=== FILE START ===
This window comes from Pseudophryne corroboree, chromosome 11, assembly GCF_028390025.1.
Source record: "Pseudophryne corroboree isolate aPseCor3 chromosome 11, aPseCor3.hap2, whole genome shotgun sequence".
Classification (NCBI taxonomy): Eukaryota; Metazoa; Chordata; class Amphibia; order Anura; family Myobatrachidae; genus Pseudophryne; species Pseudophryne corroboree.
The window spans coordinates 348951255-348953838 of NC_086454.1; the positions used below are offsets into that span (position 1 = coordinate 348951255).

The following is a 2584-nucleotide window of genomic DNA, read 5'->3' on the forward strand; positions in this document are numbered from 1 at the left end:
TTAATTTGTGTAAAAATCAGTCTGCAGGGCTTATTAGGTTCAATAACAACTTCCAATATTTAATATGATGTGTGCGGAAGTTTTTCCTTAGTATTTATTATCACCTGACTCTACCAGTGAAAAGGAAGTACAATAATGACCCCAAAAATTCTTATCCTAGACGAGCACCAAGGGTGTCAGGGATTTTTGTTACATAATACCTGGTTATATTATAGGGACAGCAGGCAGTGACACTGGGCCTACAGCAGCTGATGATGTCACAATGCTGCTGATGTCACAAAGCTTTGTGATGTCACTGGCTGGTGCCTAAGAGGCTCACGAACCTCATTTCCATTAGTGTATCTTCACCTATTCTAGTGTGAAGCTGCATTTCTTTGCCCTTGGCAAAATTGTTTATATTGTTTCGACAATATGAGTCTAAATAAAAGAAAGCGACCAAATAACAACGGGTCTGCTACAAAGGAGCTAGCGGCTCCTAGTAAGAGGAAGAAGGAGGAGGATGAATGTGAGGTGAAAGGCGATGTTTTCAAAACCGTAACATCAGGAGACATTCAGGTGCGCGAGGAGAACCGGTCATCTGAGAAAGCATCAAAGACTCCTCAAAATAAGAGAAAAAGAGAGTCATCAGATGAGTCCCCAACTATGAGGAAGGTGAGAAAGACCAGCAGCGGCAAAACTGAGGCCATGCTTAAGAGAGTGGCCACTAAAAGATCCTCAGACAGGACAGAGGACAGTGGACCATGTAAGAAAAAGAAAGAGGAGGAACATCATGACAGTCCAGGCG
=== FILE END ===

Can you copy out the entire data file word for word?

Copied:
This window comes from Pseudophryne corroboree, chromosome 11, assembly GCF_028390025.1.
Source record: "Pseudophryne corroboree isolate aPseCor3 chromosome 11, aPseCor3.hap2, whole genome shotgun sequence".
Classification (NCBI taxonomy): Eukaryota; Metazoa; Chordata; class Amphibia; order Anura; family Myobatrachidae; genus Pseudophryne; species Pseudophryne corroboree.
The window spans coordinates 348951255-348953838 of NC_086454.1; the positions used below are offsets into that span (position 1 = coordinate 348951255).

The following is a 2584-nucleotide window of genomic DNA, read 5'->3' on the forward strand; positions in this document are numbered from 1 at the left end:
TTAATTTGTGTAAAAATCAGTCTGCAGGGCTTATTAGGTTCAATAACAACTTCCAATATTTAATATGATGTGTGCGGAAGTTTTTCCTTAGTATTTATTATCACCTGACTCTACCAGTGAAAAGGAAGTACAATAATGACCCCAAAAATTCTTATCCTAGACGAGCACCAAGGGTGTCAGGGATTTTTGTTACATAATACCTGGTTATATTATAGGGACAGCAGGCAGTGACACTGGGCCTACAGCAGCTGATGATGTCACAATGCTGCTGATGTCACAAAGCTTTGTGATGTCACTGGCTGGTGCCTAAGAGGCTCACGAACCTCATTTCCATTAGTGTATCTTCACCTATTCTAGTGTGAAGCTGCATTTCTTTGCCCTTGGCAAAATTGTTTATATTGTTTCGACAATATGAGTCTAAATAAAAGAAAGCGACCAAATAACAACGGGTCTGCTACAAAGGAGCTAGCGGCTCCTAGTAAGAGGAAGAAGGAGGAGGATGAATGTGAGGTGAAAGGCGATGTTTTCAAAACCGTAACATCAGGAGACATTCAGGTGCGCGAGGAGAACCGGTCATCTGAGAAAGCATCAAAGACTCCTCAAAATAAGAGAAAAAGAGAGTCATCAGATGAGTCCCCAACTATGAGGAAGGTGAGAAAGACCAGCAGCGGCAAAACTGAGGCCATGCTTAAGAGAGTGGCCACTAAAAGATCCTCAGACAGGACAGAGGACAGTGGACCATGTAAGAAAAAGAAAGAGGAGGAACATCATGACAGTCCAGGCG